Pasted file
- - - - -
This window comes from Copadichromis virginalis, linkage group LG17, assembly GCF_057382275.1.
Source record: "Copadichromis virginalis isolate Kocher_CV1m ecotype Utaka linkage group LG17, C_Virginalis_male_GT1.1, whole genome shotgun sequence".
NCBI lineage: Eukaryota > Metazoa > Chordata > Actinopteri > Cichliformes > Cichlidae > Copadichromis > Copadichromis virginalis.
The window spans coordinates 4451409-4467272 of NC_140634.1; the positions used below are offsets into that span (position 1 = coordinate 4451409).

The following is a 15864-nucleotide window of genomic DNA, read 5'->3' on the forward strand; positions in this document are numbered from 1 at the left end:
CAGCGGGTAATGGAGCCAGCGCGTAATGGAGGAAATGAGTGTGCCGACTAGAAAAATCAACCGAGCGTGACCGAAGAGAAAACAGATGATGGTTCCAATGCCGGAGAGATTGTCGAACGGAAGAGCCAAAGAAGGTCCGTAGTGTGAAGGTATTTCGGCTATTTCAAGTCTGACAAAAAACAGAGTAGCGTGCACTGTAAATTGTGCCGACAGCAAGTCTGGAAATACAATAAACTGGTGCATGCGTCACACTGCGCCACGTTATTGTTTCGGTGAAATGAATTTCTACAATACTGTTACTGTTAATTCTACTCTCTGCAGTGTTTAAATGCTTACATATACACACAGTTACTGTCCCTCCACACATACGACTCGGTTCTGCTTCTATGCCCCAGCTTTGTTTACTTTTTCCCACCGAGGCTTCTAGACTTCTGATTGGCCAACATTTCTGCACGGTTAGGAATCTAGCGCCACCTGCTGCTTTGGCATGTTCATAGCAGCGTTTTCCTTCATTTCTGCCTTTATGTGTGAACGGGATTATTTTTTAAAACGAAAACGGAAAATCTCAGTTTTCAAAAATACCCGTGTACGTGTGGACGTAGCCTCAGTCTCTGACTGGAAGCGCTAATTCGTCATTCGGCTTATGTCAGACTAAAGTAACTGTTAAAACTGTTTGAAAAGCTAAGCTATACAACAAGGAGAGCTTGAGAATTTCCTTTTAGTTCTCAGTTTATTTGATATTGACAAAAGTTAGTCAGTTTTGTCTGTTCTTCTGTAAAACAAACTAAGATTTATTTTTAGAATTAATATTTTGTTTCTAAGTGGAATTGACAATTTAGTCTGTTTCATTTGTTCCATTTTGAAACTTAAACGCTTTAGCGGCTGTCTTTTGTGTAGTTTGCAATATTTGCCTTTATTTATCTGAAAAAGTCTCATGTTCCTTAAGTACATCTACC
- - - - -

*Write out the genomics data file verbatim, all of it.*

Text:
This window comes from Copadichromis virginalis, linkage group LG17, assembly GCF_057382275.1.
Source record: "Copadichromis virginalis isolate Kocher_CV1m ecotype Utaka linkage group LG17, C_Virginalis_male_GT1.1, whole genome shotgun sequence".
NCBI lineage: Eukaryota > Metazoa > Chordata > Actinopteri > Cichliformes > Cichlidae > Copadichromis > Copadichromis virginalis.
The window spans coordinates 4451409-4467272 of NC_140634.1; the positions used below are offsets into that span (position 1 = coordinate 4451409).

The following is a 15864-nucleotide window of genomic DNA, read 5'->3' on the forward strand; positions in this document are numbered from 1 at the left end:
CAGCGGGTAATGGAGCCAGCGCGTAATGGAGGAAATGAGTGTGCCGACTAGAAAAATCAACCGAGCGTGACCGAAGAGAAAACAGATGATGGTTCCAATGCCGGAGAGATTGTCGAACGGAAGAGCCAAAGAAGGTCCGTAGTGTGAAGGTATTTCGGCTATTTCAAGTCTGACAAAAAACAGAGTAGCGTGCACTGTAAATTGTGCCGACAGCAAGTCTGGAAATACAATAAACTGGTGCATGCGTCACACTGCGCCACGTTATTGTTTCGGTGAAATGAATTTCTACAATACTGTTACTGTTAATTCTACTCTCTGCAGTGTTTAAATGCTTACATATACACACAGTTACTGTCCCTCCACACATACGACTCGGTTCTGCTTCTATGCCCCAGCTTTGTTTACTTTTTCCCACCGAGGCTTCTAGACTTCTGATTGGCCAACATTTCTGCACGGTTAGGAATCTAGCGCCACCTGCTGCTTTGGCATGTTCATAGCAGCGTTTTCCTTCATTTCTGCCTTTATGTGTGAACGGGATTATTTTTTAAAACGAAAACGGAAAATCTCAGTTTTCAAAAATACCCGTGTACGTGTGGACGTAGCCTCAGTCTCTGACTGGAAGCGCTAATTCGTCATTCGGCTTATGTCAGACTAAAGTAACTGTTAAAACTGTTTGAAAAGCTAAGCTATACAACAAGGAGAGCTTGAGAATTTCCTTTTAGTTCTCAGTTTATTTGATATTGACAAAAGTTAGTCAGTTTTGTCTGTTCTTCTGTAAAACAAACTAAGATTTATTTTTAGAATTAATATTTTGTTTCTAAGTGGAATTGACAATTTAGTCTGTTTCATTTGTTCCATTTTGAAACTTAAACGCTTTAGCGGCTGTCTTTTGTGTAGTTTGCAATATTTGCCTTTATTTATCTGAAAAAGTCTCATGTTCCTTAAGTACATCTACC